Welcome to Technology for Publishing’s roundup of news highlighting women’s roles, contributions, and achievements in the evolving media business. This latest installment covers how Teen Vogue EIC Elaine Welteroth is changing the landscape of young women’s magazines, who’s who at Fortune’s Most Powerful Women Summit, what’s ahead for ShondaLand’s Shonda Rhimes, Girlboss Sophia Amoruso’s new launch, and more.

Welteroth NYT

Leading the #Resistance  

Teen Vogue’s Elaine Welteroth knows what her 18-to-24-year-old demographic is interested in—and it’s not just fashion. The youngest-ever EIC of a Condé Nast publication is behind a shift that’s bringing together the traditional stuff of a teen glossy and the important topics today’s young women deeply care about, including politics and social activism. And as a New York Times Magazine profile of Welteroth points out, that shift is paying off, particularly in terms of brand recognition: ‘‘We’ve come to stand for something, and it has resonated,’’ Welteroth says. Her next steps, which she calls  “Phase 2 of Teen Vogue’s evolution,” is the launch of live “experiences” along with new products and services, TV integration, and reader conventions.

Power Agenda

Media leaders including Facebook COO Sheryl Sandberg, Thrive Global CEO Arianna Huffington, MSNBC host Mika Brzezinski, and television journalist Gretchen Carlson are joining other women across industries this week at Fortune’s 19th annual Most Powerful Women Summit in Washington, D.C. The three-day event features interviews, panel discussions, interactive breakout sessions, and high-level networking, according to Fortune’s agenda, many of which will be livestreamed on its site. To find out who’s who in business, media, sports, politics, and more, see Fortune’s full list here.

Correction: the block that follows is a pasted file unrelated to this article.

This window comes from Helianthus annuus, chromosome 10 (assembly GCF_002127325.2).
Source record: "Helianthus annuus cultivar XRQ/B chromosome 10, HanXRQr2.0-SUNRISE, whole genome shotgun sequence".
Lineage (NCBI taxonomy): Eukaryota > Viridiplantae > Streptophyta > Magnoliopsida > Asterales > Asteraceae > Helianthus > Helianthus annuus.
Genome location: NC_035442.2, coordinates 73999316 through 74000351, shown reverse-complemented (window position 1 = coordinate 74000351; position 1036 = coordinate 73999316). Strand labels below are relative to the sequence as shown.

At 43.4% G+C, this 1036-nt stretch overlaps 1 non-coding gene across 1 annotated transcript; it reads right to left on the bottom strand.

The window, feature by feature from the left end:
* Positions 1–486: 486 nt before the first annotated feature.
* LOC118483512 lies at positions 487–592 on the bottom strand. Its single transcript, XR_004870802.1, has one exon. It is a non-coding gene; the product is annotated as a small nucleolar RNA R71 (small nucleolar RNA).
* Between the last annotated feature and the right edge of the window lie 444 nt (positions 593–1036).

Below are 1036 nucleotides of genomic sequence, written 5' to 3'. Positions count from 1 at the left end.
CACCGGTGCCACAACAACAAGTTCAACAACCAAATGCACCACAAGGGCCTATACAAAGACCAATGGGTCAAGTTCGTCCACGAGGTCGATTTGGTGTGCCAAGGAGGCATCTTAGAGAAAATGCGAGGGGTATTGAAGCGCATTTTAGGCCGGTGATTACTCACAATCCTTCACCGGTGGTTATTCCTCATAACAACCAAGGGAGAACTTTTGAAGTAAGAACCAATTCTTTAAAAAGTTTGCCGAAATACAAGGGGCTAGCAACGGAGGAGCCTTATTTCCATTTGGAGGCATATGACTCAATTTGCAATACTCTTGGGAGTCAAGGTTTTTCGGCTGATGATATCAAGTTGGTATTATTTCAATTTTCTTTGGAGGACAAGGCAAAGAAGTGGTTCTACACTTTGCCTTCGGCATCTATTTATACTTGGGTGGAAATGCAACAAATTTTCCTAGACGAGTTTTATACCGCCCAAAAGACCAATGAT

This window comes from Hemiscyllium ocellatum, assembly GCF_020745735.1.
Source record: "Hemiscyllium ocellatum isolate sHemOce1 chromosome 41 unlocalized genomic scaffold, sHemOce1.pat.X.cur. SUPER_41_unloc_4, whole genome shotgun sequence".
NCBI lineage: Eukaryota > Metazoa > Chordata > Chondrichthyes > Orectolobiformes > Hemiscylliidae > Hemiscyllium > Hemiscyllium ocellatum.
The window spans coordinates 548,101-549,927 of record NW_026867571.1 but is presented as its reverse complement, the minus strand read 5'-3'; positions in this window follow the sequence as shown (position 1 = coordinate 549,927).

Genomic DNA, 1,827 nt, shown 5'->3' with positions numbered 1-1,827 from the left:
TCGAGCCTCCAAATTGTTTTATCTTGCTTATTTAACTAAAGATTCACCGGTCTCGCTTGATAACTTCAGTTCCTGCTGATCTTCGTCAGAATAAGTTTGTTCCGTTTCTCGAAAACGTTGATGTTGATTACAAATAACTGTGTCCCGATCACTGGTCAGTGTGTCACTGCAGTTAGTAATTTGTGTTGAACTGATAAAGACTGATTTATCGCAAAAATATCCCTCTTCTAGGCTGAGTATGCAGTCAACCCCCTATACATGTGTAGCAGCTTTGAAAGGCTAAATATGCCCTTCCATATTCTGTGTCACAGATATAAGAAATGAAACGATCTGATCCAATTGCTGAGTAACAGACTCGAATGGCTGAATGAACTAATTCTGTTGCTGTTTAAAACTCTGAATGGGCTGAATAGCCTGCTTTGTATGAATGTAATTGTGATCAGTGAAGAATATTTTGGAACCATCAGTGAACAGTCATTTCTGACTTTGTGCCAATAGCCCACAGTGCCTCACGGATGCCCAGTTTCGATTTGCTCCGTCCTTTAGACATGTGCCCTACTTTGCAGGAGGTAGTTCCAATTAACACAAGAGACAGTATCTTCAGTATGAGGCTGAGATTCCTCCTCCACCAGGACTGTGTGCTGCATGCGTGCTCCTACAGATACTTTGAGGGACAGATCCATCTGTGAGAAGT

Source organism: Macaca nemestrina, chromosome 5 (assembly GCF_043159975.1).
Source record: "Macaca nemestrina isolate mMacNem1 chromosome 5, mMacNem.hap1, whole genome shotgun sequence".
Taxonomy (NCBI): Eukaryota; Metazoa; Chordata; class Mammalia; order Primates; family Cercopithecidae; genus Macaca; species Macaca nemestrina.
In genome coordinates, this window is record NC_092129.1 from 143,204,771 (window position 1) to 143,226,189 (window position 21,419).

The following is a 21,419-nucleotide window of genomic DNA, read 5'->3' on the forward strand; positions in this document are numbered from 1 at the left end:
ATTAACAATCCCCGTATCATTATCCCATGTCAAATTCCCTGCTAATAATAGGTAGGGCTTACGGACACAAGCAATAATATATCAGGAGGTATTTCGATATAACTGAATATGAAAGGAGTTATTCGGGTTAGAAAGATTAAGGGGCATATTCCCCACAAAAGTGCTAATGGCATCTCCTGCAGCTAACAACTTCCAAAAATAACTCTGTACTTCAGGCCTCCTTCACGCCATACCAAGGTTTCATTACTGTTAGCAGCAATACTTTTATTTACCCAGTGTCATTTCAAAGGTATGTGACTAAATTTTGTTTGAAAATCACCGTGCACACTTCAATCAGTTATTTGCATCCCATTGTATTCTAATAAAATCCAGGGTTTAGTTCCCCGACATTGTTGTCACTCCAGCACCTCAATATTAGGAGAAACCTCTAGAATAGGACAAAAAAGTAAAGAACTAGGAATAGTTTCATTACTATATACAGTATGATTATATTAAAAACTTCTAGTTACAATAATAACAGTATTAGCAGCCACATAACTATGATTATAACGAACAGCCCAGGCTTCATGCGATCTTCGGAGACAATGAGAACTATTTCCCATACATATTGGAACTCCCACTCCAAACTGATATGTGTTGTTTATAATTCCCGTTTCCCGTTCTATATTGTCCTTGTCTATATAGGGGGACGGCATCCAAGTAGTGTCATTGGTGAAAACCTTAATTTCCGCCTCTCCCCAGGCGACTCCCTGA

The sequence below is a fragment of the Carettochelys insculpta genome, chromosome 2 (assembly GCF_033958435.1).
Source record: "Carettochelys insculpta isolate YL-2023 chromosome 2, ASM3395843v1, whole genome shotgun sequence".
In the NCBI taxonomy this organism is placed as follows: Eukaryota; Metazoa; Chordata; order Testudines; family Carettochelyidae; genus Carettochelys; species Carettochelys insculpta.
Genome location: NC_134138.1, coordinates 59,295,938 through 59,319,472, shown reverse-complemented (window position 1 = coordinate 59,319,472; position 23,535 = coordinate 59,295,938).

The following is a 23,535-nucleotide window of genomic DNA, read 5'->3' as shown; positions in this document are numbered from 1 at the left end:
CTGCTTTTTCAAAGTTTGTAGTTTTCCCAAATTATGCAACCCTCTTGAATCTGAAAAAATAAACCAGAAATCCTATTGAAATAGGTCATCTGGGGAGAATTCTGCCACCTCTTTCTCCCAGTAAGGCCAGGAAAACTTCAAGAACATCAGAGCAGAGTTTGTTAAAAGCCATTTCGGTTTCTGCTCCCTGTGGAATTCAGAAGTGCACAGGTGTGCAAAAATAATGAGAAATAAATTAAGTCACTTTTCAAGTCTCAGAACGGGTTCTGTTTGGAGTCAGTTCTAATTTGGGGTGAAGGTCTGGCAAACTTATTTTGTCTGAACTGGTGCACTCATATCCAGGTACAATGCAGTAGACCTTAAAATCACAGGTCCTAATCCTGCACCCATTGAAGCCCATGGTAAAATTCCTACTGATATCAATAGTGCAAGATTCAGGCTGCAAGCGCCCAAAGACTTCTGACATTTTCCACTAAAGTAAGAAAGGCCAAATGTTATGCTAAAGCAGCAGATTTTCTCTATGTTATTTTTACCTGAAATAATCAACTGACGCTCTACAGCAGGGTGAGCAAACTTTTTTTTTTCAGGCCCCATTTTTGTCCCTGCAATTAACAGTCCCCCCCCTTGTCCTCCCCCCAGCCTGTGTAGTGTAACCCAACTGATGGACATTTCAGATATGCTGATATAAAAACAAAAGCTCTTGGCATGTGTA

How to Build a Media Empire

Shonda Rhimes, writer and producer of popular ABC shows including “Grey’s Anatomy,” “Scandal,” and “How to Get Away with Murder,” has been busy expanding her ShondaLand empire. Most recently, Rhimes announced she is partnering with Hearst on Shondaland.com, a new platform that will distribute her production company’s content across Hearst’s 200-million consumer base. In August, Rhimes also penned a multiyear deal with Netflix, under which she will produce new shows and “other projects” for the streaming service. Check out a long read on Fast Company for a detailed look at what’s behind Rhimes’ success and what she’s planning for the future (hint: it’s not just about producing content).

New Direction

Sophia Amoruso was 22 when she founded e-commerce company Nasty Gal, which after several years of growth underwent a “heartbreaking” bankruptcy before being sold to e-tailer Boohoo for $20 million. Now, with hard lessons learned—and a power team of women from media and publishing—she’s launching a new company called Girlboss Media, which aims to provide an “ecosystem that includes a publication, events, a podcast, and a foundation that awards financial grants to women in design, fashion, music, and the arts,” according to Glossy. In a short Q&A, Amoruso shares what’s different this time around, including a new business model focused on brand building. “It’s definitely different than a retail business,” she says. “There’s no physical inventory. It’s wonderful.”